Dropping Out of College to Start A Business: The Story of Cafe X | Co-Founder & CEO Henry Hu


Hey everyone, you’re about to watch the founder
of cafe x. His name is Henry, who and he’s got an amazing
story. If you want to be one of the entrepreneurs
learning here at Draper University, just like the people you see in the audience, make sure
you apply today at Draper university.com. Hope you enjoy the video. I was thinking we start with some of the story
as to how you got started. I know you dropped out of college, but take
us a little bit before that and your journey into actually starting cafe x. Okay, well, thank you for having me. Those are very interesting dancing thing. So I started cafe x in my second year of college. I was at Babson and then dropped out to work
on this. Before Babson I went to high school in were
basically I grew up in Hong Kong, and wasn’t a very good student. So I started like an online store and a YouTube
channel when I was in high school and middle school. Just because I was bored with school, I wanted
to do something else. But because I had some kind of like, entrepreneurial
experience I got into Babson, which is a entrepreneurship school with a fairly low GPA. But at Babson I think, like I was just being
a normal student. But one of my friends who was in the MBA program
wanted to got into this course that required a business plan to get into. So it’s just like, randomly looking for ideas,
gave him the idea. And somehow we got in and did it. So I just kind of like, I wasn’t actually
taking it seriously just just did it. And then it just kind of stuck. And that was cafe x, correct. Yeah. So I mean, the idea came from just standing
in line, like if you go to Starbucks, or any kind of chain cafe, like not a third wave
coffee shop, but like Starbucks or pizza or something. Most of the time, the brewery says I’m just
moving cups around and pushing buttons on, essentially automated machines. And I just had this like, really terrible
experience in the Singapore airport, where it took like, 30 minutes for a few drinks. And they were like, making mistakes, and they
were panicking. So just like, well, this is kind of sucks,
like people, they’re just like standing there moving cups around, pushing buttons. And then there’s like a huge line of like
Angry passengers waiting for drinks. And, and the reason I was at the airport was
because I was visiting like car factories in Germany, where they have really awesome
robots moving, moving parts and building cars. So just like, okay, let’s just like buy a
robot arm, buy a coffee machine, play around and see if we can, you know, like, make a
cool, automated thing. So did you say when you were studying at Babson? Were you studying entrepreneurship or something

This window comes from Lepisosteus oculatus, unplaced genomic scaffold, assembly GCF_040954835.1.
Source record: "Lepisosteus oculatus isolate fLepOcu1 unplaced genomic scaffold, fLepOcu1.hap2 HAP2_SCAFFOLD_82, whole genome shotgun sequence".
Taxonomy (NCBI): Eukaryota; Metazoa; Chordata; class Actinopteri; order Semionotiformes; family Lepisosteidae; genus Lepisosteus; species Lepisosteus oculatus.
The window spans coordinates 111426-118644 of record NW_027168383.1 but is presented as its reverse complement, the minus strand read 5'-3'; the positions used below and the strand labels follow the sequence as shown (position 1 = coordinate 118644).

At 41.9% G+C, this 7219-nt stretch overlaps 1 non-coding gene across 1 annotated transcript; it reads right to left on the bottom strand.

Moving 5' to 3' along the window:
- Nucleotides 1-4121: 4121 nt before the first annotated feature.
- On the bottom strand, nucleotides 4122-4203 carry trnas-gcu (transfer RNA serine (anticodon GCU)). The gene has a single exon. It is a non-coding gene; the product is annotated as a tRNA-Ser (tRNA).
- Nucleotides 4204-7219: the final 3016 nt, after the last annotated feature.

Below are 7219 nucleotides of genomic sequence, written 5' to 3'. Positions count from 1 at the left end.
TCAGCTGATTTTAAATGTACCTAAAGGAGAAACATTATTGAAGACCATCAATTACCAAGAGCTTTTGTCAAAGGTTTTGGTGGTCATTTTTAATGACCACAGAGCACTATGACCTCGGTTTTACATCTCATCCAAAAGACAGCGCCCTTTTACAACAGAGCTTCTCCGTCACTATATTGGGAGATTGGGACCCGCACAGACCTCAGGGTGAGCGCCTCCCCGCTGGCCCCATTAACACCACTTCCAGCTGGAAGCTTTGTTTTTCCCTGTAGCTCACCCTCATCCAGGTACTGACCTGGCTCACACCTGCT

different? Yes. Well, I mean, I was in my second year, so
I didn’t really get to take any of the kind of concentration courses or any of the super
interesting courses. But so I didn’t really have like, you know,
it was just like normal, like business business school stuff. So the engineering aspect of cafe x, when
did that play in? Or who did you have to recruit in the very
early days in order to make such a thing happen? Yeah. Well, initially, I just kind of started talking
to like robot, our manufacturers and try to learn how things work. A lot of the the parts that we used initially
come from the kind of industrial automation world, which is kind of like the Lego of engineering. So you can just like buy parts and like, learn
how to use them and combine them, integrate them and build something. So initially, I was just like learning. Very, very basic and terrible. Now CAD, and I was just like, making mockups,
and then doing some other software mock ups as well. Just so we had some thing to show people to
like, recruit into it to raise some money. But yeah, so after able to get some money,
we had hired a bunch of engineers, mechanical engineers, electrical software, and built
our hack together our first prototype. But yeah, that was like super, shitty and
scrappy. How long ago was that? We had our first prototype in 2015. In Hong Kong. One thing that was really helpful was one
of the co founders. He’s no longer involved with the company,
but was very helpful early on. His family has a manufacturing business in
China with with the sheet metal. And so that that basically made it possible
for us to make prototypes with like nobody. Yeah, so the whole company or the actual vision,
you think it came out of a problem that you experienced firsthand? And then you went ahead and started building? Did you ever have that vision? So one question is, what is the vision that
you guys have? And was that the same vision when you started? Yeah, well, the the vision is, basically, we think it doesn’t make sense
in the future for people in food service to be doing very low productivity, highly repetitive,
like boring jobs. I mean, I’d be basically like, yeah, like,
you don’t want people just like moving cups and pushing buttons. People are but a good for other things. So in the long term, we basically want to,
yeah, basically have a future where people are not doing things robots can easily do. And instead, focus on delivering a really
great experience for customers. So in the case of cafe x, the way we use automation
is again, just doing like moving cups around pushing buttons, we obviously don’t actually
push the button. There are some like some knockoff cafe axes,
that actually use the robot to like poke the screen on the coffee machine. Just kind of kind of silly. But basically, we have robots to do boring
work. And then we have coffee bar specialists that
have all of our locations. And they’re basically like front of the house
staff at a retail store. So think, like in the future with Qasr or
food service, it’s going to be kind of like, more like retail, in terms of your interaction
with other like staff that work there.

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